A THIRD World dental charity has been helping vulnerable people in Bradford access dental treatment in a pilot project based at Bevan House Primary Care Centre.
Dentaid has been working with the centre, based in Piccadilly, Bradford, which itself caters for homeless people, refugees and asylum seekers across the district, to test out a scheme which proved popular in other parts of Yorkshire.
The two organisations have been working with the Yorkshire and Humber Deanery.
The scheme involves newly qualified foundation dentists volunteering their time.
Five clinics at Bevan House have already been held since early December some of which are for newly arrived refugees, but are also available for people who are unable to access NHS
dental care for a number of reasons, such as homelessness or those with addictions, through the primary care centre.
Dentaid has provided a portable chair for patients to sit on, fluoride varnish so their teeth can be protected and all the dental instruments for examinations, while Colgate and Henry Schein UK has donated toothpaste and toothbrushes for people free of charge.
NHS dentist Ian Wilson, from Leeds, who is one of the project leaders and is co-ordinating foundation dentists to provide voluntary dental care explained: "This scheme is very much a pilot scheme to assess if there is a definite need for this type of dental care in Bradford. It is following on from a similar scheme which was held in Dewsbury which helped around 150 out of dental pain last year.
"Bevan House is a superb example of community healthcare helping marginalised communities and this is something I am passionate about," said Mr Wilson, who spent 10 years providing dentistry work in Africa.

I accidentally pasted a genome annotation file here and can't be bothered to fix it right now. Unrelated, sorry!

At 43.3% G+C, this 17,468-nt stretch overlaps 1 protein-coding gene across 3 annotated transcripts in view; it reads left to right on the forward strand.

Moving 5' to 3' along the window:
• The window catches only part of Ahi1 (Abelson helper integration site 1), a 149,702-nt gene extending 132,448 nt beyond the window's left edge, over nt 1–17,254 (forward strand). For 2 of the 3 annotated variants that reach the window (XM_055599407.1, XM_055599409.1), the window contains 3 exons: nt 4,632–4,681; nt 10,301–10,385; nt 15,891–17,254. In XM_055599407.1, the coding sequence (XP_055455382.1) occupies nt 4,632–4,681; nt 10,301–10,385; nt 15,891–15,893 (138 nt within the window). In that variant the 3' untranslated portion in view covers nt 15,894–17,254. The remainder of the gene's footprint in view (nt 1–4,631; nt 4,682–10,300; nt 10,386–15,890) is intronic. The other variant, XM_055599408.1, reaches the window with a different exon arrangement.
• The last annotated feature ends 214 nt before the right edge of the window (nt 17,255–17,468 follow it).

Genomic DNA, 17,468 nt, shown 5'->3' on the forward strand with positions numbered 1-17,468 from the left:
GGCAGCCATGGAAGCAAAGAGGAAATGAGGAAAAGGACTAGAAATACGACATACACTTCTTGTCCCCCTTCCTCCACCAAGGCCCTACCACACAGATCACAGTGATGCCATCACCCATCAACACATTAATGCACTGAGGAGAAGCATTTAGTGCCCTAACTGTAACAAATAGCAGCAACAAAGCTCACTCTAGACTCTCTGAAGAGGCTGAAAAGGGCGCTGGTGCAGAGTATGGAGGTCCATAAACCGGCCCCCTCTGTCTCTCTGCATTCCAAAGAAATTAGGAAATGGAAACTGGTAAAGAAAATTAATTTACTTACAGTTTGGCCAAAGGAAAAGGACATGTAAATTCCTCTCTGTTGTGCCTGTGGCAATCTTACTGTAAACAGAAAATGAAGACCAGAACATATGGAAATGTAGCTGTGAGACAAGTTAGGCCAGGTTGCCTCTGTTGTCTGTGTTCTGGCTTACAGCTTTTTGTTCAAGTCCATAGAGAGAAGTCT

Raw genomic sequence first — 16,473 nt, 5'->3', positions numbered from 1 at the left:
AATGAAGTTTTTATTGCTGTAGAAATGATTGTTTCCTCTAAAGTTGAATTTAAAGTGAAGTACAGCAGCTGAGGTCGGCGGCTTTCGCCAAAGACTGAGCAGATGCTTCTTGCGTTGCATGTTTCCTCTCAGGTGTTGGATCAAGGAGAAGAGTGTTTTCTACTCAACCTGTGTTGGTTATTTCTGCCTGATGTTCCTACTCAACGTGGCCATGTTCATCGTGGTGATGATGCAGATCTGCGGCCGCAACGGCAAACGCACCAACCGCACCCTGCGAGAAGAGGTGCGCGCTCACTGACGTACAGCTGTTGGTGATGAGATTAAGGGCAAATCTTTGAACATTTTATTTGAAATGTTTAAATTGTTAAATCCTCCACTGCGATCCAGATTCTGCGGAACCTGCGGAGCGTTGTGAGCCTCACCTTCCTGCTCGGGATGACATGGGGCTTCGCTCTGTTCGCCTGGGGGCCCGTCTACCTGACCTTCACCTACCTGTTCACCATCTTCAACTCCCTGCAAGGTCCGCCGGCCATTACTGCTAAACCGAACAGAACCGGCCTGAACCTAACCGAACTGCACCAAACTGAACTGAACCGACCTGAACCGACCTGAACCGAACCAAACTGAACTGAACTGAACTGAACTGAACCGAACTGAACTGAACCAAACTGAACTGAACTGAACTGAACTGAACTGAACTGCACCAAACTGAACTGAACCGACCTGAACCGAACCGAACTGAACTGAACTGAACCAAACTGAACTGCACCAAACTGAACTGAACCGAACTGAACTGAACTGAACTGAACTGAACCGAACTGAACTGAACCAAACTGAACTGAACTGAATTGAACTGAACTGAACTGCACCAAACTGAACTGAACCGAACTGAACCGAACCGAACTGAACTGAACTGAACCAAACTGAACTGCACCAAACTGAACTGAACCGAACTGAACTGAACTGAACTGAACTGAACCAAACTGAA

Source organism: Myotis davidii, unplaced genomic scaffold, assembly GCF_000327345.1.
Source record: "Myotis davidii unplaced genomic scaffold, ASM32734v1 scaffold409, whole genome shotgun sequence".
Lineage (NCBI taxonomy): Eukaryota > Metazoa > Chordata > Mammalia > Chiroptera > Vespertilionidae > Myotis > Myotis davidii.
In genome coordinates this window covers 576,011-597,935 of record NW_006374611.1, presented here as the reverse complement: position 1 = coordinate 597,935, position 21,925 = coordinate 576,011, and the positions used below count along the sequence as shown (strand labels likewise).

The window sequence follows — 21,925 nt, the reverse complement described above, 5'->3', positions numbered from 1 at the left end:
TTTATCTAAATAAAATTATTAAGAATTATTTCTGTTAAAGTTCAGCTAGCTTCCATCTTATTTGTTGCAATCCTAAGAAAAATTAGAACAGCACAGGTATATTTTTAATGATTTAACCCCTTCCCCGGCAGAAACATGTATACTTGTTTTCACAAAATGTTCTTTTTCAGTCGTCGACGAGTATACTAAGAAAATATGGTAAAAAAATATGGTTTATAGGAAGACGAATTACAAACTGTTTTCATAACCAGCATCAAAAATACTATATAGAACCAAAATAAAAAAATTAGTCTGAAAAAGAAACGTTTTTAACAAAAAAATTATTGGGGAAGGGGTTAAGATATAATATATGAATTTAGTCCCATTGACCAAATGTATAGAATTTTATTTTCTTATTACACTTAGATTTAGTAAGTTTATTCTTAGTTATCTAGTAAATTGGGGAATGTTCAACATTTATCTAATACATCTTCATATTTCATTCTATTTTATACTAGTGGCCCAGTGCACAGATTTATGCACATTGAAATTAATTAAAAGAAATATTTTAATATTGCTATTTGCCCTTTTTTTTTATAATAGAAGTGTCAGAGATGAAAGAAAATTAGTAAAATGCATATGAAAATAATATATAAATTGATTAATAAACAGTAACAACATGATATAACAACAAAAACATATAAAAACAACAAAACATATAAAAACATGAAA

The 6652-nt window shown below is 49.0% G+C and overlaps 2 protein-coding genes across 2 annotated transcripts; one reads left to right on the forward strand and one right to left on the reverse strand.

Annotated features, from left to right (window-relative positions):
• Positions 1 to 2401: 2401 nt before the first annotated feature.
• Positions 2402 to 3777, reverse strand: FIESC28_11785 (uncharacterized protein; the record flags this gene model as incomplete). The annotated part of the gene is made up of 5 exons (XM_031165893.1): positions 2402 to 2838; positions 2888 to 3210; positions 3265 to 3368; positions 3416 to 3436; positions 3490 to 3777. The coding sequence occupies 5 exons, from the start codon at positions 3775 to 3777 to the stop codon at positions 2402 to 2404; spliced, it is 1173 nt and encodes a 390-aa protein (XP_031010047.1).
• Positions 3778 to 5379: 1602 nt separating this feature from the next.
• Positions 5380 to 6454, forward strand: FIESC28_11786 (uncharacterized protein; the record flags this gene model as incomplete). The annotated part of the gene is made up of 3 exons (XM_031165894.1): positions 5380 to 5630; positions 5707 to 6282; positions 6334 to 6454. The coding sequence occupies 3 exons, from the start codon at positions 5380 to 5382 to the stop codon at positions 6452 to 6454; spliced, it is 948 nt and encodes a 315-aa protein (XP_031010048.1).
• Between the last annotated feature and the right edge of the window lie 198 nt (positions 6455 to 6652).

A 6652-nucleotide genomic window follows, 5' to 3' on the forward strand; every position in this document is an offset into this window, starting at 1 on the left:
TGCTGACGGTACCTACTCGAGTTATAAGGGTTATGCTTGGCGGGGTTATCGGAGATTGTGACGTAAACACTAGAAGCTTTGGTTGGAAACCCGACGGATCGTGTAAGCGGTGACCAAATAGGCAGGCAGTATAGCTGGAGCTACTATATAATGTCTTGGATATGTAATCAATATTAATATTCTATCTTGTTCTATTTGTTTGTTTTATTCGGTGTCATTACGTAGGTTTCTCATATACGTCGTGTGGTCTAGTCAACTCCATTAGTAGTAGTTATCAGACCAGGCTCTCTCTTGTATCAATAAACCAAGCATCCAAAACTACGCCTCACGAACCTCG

"We will be holding clinics at the centre around twice a week when new arrivals are assessed and will continue for as long as Bevan House allows us.
"Ideally we need to be running for around six months to be able to access the data, but the ideal situation would be to have a full time static unit in Bradford.
"They are small steps to start with and we have to make sure that the right people have access. It is not a walk-in service. At the moment people are triaged and given advice and, if necessary, treatment at the community dental van or at St Lukes if more urgent treatment or surgery is needed.
"We have to recognises now that the NHS is not able to cope and there are people out there who may be homeless, be job poor or vulnerable who don't have the money to pay for treatment, or even afford the bus fare to get to a surgery.
"We have to be philanthropic and entrepreneurial. Hopefully there are dentists out there who think to themselves, 'I've done all right, I've earned a good salary and now I'll give a bit back with my time' and then a full-time surgery will be possible.
"We have to look ahead and then start working out how it can be done. It's not going to be perfect because there will never be any money. If there was it was it would be going into the NHS.
"We are currently exploring options but at the moment we know we are helping those in marginalised communities who may not otherwise have an opportunity to see a dentist.
"We've held five clinics so far and have helped around 30 people."